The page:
One In Five: Feeling invisible with an invisible illness

Therapy, STU’s System Training for Emotional Predictability and Problem Solving program and support from loved ones helped Michala Keeler fight what she called overwhelming mood swings. (Graphic by Alex Dascalu/AQ)

Mackenzie Lynn Acheson is a second-year psychology and criminology major from Dartmouth, Nova Scotia. She enjoys reading, music, running and collecting plants.

My first year at St. Thomas University was not going according to plan.

The random aches and pains I’d been accustomed to for most of my life became more pronounced in September. By December, I ended up in the emergency room.

I was diagnosed with fibromyalgia at the end of January 2019. The diagnosis flipped my life upside down.

Fibromyalgia is a disorder of the central nervous system that causes widespread muscle and bone pain, chronic fatigue and “fibro fog,” which affects my memory and ability to concentrate.

Nothing felt right anymore. When I looked in the mirror, a sick stranger stared back at me. Once an active runner and frequent gym-goer, I was hardly able to get out of bed without pain and exhaustion. I felt lost, confused and isolated. My mental health began to deteriorate. I was no longer the outgoing and bubbly person my friends had come to know. I just wanted to sleep the pain away and I spent entire days in bed. 

I wrestled with my mental and physical health. Going to class became a task and I struggled to find a reason to get out of bed in the morning. It was as though I was looking in on my life from the outside. I was living with a chronic illness no one could see and a large part of society didn’t believe existed. It left me feeling invisible.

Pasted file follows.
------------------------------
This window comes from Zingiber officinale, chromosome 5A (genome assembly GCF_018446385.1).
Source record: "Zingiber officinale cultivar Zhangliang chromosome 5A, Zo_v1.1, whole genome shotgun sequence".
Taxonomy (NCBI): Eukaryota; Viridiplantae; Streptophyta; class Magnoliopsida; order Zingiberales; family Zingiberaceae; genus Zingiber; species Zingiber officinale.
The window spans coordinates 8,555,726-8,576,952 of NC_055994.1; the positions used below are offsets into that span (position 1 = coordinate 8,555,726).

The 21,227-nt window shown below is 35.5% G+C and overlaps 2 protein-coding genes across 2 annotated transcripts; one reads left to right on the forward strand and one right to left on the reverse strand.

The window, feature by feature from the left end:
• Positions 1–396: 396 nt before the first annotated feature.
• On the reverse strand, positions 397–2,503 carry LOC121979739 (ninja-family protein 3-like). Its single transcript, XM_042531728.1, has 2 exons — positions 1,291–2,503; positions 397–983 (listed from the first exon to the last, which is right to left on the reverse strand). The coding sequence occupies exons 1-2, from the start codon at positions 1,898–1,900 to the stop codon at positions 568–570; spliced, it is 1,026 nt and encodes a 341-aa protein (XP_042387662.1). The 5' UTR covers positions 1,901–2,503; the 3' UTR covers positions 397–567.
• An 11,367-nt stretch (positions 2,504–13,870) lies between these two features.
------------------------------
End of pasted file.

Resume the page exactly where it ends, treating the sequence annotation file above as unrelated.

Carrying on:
Even though I had an arsenal of friends and family offering their support and a best friend who has the same chronic illness, I felt like I couldn’t talk to anyone about what was happening to me. I worried they wouldn’t understand my point of view. My mental health was on a downward spiral that was progressing faster than it had in years. I couldn’t find an easy path or a quick fix like yoga to pull myself out of it.

Fortunately, a solution came with several visits to the doctor and late-night talks with my best friends. Together, we formulated a plan.

I would take my medication, 1000mg of naproxen and 300mg of gabapentin, every day and maintain a well-rounded diet. I’d participate in group activities like weekly gym sessions to help get myself back where I’d been in September. As my physical health slowly improved, so did my mental health.

On top of what the doctor prescribed, I found an outlet. I opened up about living with an invisible illness published in The Aquinian in February 2019. It gave me a platform to speak and made me feel as though people were listening. Peers and professors offered words of encouragement and the positive reinforcement I so desperately needed.

For the first time since receiving my diagnosis, I no longer feel invisible.

Now, in the early stages of my second year at STU, I’ve made peace with my diagnosis. I’ve let it become a quiet part of me rather than the ruling factor of my personhood. I’ve stopped ignoring its demands. I rest when my body tells me to rest. I listen to what it needs. Both myself and my fibromyalgia coexist in this body one day at a time. By making peace with it, I’ve found the necessary balance in its effect on my mental health.

While things aren’t all sunshine and rainbows in the world of my chronic illness and I am still no stranger to pain, I can now function most days. At the very least, things are looking up for me.

One in five is a bi-weekly column focused on students experiences with mental illness. If you would like to contribute, please send an email to